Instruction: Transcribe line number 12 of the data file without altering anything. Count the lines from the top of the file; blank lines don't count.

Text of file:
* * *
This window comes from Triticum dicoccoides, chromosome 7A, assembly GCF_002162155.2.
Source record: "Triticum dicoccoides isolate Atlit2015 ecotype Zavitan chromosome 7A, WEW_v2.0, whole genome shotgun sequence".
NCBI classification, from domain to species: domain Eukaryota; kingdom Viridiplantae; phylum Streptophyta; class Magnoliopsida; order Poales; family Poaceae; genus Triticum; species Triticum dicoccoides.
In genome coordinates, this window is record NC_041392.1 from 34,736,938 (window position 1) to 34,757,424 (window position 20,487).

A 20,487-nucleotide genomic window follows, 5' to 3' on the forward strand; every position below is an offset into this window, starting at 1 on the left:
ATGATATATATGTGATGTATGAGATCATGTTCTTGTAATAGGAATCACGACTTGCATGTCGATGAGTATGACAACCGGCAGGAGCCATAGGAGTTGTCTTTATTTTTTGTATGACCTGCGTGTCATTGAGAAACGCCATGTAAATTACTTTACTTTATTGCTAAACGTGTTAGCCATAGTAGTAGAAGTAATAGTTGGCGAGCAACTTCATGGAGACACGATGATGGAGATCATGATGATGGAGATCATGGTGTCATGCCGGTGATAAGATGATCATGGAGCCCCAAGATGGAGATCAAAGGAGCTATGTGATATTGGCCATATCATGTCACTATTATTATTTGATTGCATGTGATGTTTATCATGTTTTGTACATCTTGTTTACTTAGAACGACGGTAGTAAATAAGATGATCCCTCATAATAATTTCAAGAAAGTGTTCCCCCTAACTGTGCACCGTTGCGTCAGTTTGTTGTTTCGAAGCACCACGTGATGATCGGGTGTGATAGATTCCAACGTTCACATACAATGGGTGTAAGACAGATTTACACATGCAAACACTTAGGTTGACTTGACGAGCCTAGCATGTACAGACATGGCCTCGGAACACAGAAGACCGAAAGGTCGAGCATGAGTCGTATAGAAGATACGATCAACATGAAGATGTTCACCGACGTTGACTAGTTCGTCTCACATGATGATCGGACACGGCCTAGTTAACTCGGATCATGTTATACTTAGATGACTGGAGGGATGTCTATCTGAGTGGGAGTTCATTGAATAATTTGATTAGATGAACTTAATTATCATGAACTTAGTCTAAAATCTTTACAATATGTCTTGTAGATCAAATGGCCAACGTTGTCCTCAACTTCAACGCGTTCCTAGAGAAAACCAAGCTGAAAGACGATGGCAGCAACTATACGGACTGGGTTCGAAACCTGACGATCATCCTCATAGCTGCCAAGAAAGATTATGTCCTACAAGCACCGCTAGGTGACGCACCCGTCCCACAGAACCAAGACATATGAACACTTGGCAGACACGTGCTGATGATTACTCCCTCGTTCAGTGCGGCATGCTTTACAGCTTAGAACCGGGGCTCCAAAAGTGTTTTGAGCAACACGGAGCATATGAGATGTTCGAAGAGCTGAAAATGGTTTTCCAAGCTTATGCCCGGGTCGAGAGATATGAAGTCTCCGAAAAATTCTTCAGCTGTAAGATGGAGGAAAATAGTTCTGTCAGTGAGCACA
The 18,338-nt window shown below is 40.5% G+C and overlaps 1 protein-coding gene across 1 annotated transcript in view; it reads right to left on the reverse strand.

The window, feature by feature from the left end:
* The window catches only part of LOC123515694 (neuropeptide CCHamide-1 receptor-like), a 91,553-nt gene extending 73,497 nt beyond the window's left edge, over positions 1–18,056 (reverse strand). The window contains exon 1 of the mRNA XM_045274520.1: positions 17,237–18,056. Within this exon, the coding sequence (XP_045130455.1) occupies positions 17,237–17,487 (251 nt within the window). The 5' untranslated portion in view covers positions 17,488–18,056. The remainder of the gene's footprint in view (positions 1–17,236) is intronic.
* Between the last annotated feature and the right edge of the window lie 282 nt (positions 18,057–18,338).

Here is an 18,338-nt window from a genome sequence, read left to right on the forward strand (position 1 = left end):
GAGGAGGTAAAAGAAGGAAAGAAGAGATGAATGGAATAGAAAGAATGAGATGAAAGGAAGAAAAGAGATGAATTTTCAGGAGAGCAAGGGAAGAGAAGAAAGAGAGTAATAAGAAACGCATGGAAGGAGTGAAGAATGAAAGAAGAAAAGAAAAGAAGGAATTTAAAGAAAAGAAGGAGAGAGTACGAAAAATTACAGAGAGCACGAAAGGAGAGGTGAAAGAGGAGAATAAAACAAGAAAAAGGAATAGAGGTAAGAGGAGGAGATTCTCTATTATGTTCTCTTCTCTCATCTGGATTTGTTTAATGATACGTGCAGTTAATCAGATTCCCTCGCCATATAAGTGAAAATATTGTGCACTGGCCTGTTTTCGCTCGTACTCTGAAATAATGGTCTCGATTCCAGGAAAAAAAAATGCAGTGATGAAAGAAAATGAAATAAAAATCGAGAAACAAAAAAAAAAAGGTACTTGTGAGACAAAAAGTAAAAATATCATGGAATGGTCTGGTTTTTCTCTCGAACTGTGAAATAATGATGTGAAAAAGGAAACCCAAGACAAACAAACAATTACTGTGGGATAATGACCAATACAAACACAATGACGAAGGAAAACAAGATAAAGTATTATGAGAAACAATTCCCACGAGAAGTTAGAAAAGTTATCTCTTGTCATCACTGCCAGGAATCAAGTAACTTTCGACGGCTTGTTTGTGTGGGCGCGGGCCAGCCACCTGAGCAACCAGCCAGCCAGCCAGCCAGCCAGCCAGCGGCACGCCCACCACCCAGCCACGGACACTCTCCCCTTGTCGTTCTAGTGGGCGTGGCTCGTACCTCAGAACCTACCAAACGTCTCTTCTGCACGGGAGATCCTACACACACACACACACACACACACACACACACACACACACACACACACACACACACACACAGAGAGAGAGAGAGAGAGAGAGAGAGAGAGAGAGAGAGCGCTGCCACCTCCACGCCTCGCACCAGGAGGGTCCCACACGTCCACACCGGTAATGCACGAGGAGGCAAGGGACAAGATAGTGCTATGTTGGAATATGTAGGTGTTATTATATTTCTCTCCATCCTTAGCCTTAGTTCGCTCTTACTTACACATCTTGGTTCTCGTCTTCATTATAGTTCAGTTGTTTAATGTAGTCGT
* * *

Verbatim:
GAGGAGGTAAAAGAAGGAAAGAAGAGATGAATGGAATAGAAAGAATGAGATGAAAGGAAGAAAAGAGATGAATTTTCAGGAGAGCAAGGGAAGAGAAGAAAGAGAGTAATAAGAAACGCATGGAAGGAGTGAAGAATGAAAGAAGAAAAGAAAAGAAGGAATTTAAAGAAAAGAAGGAGAGAGTACGAAAAATTACAGAGAGCACGAAAGGAGAGGTGAAAGAGGAGAATAAAACAAGAAAAAGGAATAGAGGTAAGAGGAGGAGATTCTCTATTATGTTCTCTTCTCTCATCTGGATTTGTTTAATGATACGTGCAGTTAATCAGATTCCCTCGCCATATAAGTGAAAATATTGTGCACTGGCCTGTTTTCGCTCGTACTCTGAAATAATGGTCTCGATTCCAGGAAAAAAAAATGCAGTGATGAAAGAAAATGAAATAAAAATCGAGAAACAAAAAAAAAAAGGTACTTGTGAGACAAAAAGTAAAAATATCATGGAATGGTCTGGTTTTTCTCTCGAACTGTGAAATAATGATGTGAAAAAGGAAACCCAAGACAAACAAACAATTACTGTGGGATAATGACCAATACAAACACAATGACGAAGGAAAACAAGATAAAGTATTATGAGAAACAATTCCCACGAGAAGTTAGAAAAGTTATCTCTTGTCATCACTGCCAGGAATCAAGTAACTTTCGACGGCTTGTTTGTGTGGGCGCGGGCCAGCCACCTGAGCAACCAGCCAGCCAGCCAGCCAGCCAGCCAGCGGCACGCCCACCACCCAGCCACGGACACTCTCCCCTTGTCGTTCTAGTGGGCGTGGCTCGTACCTCAGAACCTACCAAACGTCTCTTCTGCACGGGAGATCCTACACACACACACACACACACACACACACACACACACACACACACACACACACACACACACAGAGAGAGAGAGAGAGAGAGAGAGAGAGAGAGAGAGAGCGCTGCCACCTCCACGCCTCGCACCAGGAGGGTCCCACACGTCCACACCGGTAATGCACGAGGAGGCAAGGGACAAGATAGTGCTATGTTGGAATATGTAGGTGTTATTATATTTCTCTCCATCCTTAGCCTTAGTTCGCTCTTACTTACACATCTTGGTTCTCGTCTTCATTATAGTTCAGTTGTTTAATGTAGTCGT